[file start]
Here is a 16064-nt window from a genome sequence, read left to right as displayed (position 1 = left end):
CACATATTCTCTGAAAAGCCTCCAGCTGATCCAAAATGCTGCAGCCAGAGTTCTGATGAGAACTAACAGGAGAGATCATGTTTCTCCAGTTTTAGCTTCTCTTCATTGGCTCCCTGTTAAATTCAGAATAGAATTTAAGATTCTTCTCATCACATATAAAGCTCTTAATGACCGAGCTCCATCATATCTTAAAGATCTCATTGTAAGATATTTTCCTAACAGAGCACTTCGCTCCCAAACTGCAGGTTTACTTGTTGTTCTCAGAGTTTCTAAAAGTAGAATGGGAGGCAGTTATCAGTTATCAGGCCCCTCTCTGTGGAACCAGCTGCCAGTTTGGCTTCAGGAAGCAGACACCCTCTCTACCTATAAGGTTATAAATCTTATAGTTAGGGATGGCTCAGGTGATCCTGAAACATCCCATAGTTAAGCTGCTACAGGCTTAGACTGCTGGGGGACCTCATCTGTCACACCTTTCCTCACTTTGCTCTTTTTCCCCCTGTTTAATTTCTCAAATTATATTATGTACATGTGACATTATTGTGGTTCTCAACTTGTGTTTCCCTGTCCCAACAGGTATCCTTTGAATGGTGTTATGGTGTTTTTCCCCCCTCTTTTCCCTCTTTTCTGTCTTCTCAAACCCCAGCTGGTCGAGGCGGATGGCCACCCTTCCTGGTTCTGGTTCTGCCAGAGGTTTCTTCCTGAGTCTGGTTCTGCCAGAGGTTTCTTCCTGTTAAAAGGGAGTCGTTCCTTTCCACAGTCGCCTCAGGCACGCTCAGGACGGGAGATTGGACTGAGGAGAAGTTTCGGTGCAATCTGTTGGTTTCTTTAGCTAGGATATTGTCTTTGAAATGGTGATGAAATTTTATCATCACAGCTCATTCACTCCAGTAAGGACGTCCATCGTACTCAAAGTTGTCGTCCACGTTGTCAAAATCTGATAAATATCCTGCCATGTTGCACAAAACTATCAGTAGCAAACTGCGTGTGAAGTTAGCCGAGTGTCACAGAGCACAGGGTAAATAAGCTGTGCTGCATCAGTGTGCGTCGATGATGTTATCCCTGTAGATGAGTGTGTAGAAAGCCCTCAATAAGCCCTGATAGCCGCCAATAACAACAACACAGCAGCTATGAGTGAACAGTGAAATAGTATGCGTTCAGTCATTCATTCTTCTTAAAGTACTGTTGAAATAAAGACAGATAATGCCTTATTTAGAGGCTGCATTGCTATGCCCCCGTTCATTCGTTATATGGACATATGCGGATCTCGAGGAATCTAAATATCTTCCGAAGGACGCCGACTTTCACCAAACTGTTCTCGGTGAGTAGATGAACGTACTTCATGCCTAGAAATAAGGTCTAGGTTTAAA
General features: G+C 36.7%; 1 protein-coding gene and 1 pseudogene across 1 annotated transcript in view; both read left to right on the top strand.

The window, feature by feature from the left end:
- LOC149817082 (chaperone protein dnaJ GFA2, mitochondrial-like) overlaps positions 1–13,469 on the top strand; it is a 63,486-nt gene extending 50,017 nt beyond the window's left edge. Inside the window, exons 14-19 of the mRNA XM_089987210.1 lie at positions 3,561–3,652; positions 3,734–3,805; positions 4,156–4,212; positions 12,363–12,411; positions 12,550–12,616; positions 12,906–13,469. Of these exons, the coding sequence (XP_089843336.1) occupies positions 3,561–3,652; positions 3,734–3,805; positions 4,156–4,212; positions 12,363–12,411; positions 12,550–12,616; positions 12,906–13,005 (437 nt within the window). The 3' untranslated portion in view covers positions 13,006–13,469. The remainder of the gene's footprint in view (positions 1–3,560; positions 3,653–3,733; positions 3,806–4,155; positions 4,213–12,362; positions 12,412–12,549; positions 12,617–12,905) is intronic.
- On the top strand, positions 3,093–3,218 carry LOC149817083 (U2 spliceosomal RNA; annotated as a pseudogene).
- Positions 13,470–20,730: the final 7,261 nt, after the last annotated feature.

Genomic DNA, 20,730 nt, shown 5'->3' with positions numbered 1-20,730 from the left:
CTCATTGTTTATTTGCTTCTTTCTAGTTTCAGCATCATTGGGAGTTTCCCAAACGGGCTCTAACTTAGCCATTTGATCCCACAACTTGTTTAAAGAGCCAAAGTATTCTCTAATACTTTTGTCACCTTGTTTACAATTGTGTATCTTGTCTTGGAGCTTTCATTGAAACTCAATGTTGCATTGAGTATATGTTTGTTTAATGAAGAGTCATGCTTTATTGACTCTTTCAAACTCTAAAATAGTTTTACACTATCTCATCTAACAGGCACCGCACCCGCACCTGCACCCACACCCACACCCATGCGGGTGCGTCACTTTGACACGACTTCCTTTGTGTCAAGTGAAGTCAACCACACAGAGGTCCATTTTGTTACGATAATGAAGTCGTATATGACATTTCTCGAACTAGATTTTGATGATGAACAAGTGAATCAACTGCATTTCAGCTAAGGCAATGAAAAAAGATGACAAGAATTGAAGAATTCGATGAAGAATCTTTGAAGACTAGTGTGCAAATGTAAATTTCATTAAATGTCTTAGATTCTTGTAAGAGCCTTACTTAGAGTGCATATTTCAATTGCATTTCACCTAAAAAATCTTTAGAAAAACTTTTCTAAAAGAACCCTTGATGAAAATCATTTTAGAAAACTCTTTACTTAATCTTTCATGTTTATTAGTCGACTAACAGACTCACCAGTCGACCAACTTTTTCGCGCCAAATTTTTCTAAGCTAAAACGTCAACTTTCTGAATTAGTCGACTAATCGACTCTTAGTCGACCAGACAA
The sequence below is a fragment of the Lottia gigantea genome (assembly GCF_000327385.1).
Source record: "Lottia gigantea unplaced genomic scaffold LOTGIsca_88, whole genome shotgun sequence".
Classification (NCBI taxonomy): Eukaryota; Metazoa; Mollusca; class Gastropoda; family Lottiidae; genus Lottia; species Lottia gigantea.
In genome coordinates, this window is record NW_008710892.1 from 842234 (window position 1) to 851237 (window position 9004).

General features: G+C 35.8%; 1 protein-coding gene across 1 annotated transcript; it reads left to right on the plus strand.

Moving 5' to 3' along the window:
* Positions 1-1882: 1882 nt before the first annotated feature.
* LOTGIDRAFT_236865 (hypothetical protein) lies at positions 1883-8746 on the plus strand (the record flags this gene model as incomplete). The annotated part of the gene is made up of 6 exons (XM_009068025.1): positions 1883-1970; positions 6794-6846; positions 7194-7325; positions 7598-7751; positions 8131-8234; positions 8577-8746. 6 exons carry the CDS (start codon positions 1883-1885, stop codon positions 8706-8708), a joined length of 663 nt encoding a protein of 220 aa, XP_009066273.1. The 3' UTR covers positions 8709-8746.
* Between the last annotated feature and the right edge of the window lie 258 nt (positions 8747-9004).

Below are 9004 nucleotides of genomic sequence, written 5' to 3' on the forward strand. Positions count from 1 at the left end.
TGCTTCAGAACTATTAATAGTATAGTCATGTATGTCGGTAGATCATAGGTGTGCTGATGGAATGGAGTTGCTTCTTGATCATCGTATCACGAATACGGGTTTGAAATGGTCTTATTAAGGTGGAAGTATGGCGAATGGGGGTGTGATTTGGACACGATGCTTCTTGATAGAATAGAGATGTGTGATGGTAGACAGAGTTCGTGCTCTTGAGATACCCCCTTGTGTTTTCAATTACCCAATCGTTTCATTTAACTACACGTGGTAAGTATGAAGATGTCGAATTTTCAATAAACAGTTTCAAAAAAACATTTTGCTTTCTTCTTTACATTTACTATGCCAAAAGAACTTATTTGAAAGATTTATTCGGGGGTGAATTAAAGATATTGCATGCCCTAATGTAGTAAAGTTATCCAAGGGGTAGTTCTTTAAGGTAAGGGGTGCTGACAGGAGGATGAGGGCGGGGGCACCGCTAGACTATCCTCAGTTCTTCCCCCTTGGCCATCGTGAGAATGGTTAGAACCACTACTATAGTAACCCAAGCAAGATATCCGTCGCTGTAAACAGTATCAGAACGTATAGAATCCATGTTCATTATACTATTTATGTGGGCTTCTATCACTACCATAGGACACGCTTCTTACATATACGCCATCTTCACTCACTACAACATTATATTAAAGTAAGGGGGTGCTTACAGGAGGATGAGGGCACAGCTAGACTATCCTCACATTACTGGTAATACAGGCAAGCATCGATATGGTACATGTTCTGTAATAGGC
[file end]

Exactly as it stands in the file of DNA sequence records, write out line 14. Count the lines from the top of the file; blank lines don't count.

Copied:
General features: G+C 35.8%; 1 protein-coding gene across 1 annotated transcript; it reads left to right on the plus strand.